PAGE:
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December 07, 2005


U.S. statecraft has turned into the dismal science.

Mrs. Merkel said at a news conference that Ms. Rice had admitted making a mistake when the United States abducted a German citizen, Khaled el-Masri, on suspicions of terrorism and held him in detention for five months. But aides to Ms. Rice scrambled to deny that, saying instead that Ms. Rice had said only that if mistakes were made, they would be corrected.

That's the money graph for me. How fucking pathetic is that? The NYT piece cites 'two of the world's most powerful women'; yep, and one of them is a super-princess. Our gal, natch.

Even during the Nixon administration, which invented a new verb tense, the passive-aggressive, it was admitted that "Mistake were made."

Now we're down to passive-aggressive denial: IF mistakes were made ...

George W. Bush maliciously started an ill-timed and disastrous war by lying to the American people and to the Congress; he has run a budget surplus into a severe deficit; he has consistently and unconscionably favored the wealthy and corporations over the rights and needs of the population; he has destroyed trust and confidence in, and good will toward, the United States around the globe; he has ignored global warming to the world's detriment; he has wantonly broken our treaty obligations; he has condoned torture of prisoners; he has attempted to create a theocracy in the United States; he has appointed incompetent cronies to positions of vital national importance.

Would someone please get caught giving him a blow job so we can impeach him?

Wasn't "mistakes were made" Ronald Reagan? As I recall, it originally referred to the Beirut bombing (1983). Did Nixon admit any mistakes?

from the WaPo, late:

Secretary of State Condoleezza Rice said Wednesday the United States had banned all of its personnel from conducting cruel or inhumane interrogations of prisoners. Her statement appeared to mark a significant shift in U.S. policy.

"As a matter of U.S. policy, the United States' obligations under the CAT [U.N. Convention Against Torture], which prohibits cruel, inhumane and degrading treatment -- those obligations extend to U.S. personnel wherever they are, whether they are in the United States or outside of the United States," Rice said during a news conference with Ukrainian President Viktor Yushchenko.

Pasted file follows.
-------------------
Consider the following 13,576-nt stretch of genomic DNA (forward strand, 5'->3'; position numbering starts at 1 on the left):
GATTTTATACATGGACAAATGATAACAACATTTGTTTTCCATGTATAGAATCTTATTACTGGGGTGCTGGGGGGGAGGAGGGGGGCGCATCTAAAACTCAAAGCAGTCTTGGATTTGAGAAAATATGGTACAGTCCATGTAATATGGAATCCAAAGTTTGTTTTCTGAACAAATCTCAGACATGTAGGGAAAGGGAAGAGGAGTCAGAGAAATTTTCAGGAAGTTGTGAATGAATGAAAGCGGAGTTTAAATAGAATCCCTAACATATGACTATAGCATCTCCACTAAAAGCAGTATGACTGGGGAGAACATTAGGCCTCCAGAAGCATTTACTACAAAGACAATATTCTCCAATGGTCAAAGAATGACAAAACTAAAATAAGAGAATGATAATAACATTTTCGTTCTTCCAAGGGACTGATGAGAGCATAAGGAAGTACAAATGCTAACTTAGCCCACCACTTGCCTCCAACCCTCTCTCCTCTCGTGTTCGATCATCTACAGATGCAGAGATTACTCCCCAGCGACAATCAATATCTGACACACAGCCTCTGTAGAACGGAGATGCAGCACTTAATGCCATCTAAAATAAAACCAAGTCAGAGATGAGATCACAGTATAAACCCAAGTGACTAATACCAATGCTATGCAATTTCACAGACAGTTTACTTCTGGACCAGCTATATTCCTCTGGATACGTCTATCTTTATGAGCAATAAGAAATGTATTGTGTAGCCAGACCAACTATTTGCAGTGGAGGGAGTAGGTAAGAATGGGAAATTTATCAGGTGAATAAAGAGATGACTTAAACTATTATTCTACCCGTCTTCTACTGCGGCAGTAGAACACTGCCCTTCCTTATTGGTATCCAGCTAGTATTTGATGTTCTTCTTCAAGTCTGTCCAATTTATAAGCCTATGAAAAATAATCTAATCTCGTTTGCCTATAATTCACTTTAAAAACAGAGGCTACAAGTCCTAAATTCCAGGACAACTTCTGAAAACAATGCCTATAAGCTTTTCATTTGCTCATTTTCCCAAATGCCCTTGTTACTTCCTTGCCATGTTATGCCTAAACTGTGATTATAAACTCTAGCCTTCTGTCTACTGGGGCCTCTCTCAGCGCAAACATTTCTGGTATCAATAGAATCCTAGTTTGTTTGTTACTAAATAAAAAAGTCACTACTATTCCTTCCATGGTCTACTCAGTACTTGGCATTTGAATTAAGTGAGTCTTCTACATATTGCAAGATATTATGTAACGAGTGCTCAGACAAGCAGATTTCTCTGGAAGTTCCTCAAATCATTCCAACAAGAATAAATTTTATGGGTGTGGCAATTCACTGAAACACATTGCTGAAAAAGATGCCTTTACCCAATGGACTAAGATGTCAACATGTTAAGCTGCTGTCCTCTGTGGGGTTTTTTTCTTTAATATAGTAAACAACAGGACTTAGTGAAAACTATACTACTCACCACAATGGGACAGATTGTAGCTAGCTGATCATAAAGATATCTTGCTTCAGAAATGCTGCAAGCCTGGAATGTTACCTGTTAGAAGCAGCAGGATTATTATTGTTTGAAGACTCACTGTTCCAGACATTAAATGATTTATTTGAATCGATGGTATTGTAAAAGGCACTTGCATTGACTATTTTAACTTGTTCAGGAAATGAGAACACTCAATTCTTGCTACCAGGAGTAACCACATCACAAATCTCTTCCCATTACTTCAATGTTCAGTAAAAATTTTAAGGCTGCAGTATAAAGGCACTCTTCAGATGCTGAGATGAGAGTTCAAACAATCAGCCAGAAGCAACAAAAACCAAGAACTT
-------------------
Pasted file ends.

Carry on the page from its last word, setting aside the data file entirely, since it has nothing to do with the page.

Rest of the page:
meteorblades--Your listing of Bush's failures is one of the best articulations of the many reasons that Bush is the worst president in the history of the U.S. Thanks. I feel like saving it and sending it to people who want to know why I think he's an idiot (euphemism). He and his ilk have taken a perfectly good country and completely ruined it.


"Condoleezza Rice, US secretary of state, on Wednesday signalled a major policy shift by stating explicitly that US personnel were prohibited from using "cruel, inhumane and degrading" treatment of detainees as she weathered protests in Europe over secret Central Intelligence Agency prisons and alleged torture.

"Members of the US Congress, who had pressed for the change, and human rights activists welcomed the statement as a policy U-turn . . .

. . . But Scott McClellan, White House spokesman, insisted that Ms Rice's comments were a restatement of existing policy"

Translation of Scotty's statement: "Oceania has always been at war with Eurasia."

from Sully.

What you find in Bolton is something democratically repulsive, but one that is very close to the view of Dick Cheney. That view is that the public should never second-guess its own government in the conduct of a war. I wish we didn't have to. But when you have bungled a war this badly, and committed war-crimes in the process, what would Bolton have us do? Trust, sadly, is no longer an option. It no longer became an option the minute looting broke out in Iraq and the secretary of defense, responsible for maintaining order in a country he had just invaded, shrugged his shoulders. From that moment of complete and proud dereliction of duty, we were on notice that these people couldn't be trusted.

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